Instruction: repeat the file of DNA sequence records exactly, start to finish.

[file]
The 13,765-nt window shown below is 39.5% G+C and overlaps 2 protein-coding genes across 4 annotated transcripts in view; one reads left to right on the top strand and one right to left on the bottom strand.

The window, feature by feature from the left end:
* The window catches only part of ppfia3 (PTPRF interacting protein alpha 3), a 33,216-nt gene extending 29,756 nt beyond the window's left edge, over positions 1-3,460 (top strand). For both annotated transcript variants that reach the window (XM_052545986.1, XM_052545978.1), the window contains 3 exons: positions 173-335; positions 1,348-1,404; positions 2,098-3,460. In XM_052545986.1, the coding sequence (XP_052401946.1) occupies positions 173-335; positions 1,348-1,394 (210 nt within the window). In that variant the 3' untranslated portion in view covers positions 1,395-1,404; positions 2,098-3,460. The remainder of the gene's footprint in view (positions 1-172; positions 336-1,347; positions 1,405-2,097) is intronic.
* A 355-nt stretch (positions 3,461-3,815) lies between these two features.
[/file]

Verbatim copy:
The 13,765-nt window shown below is 39.5% G+C and overlaps 2 protein-coding genes across 4 annotated transcripts in view; one reads left to right on the top strand and one right to left on the bottom strand.

The window, feature by feature from the left end:
* The window catches only part of ppfia3 (PTPRF interacting protein alpha 3), a 33,216-nt gene extending 29,756 nt beyond the window's left edge, over positions 1-3,460 (top strand). For both annotated transcript variants that reach the window (XM_052545986.1, XM_052545978.1), the window contains 3 exons: positions 173-335; positions 1,348-1,404; positions 2,098-3,460. In XM_052545986.1, the coding sequence (XP_052401946.1) occupies positions 173-335; positions 1,348-1,394 (210 nt within the window). In that variant the 3' untranslated portion in view covers positions 1,395-1,404; positions 2,098-3,460. The remainder of the gene's footprint in view (positions 1-172; positions 336-1,347; positions 1,405-2,097) is intronic.
* A 355-nt stretch (positions 3,461-3,815) lies between these two features.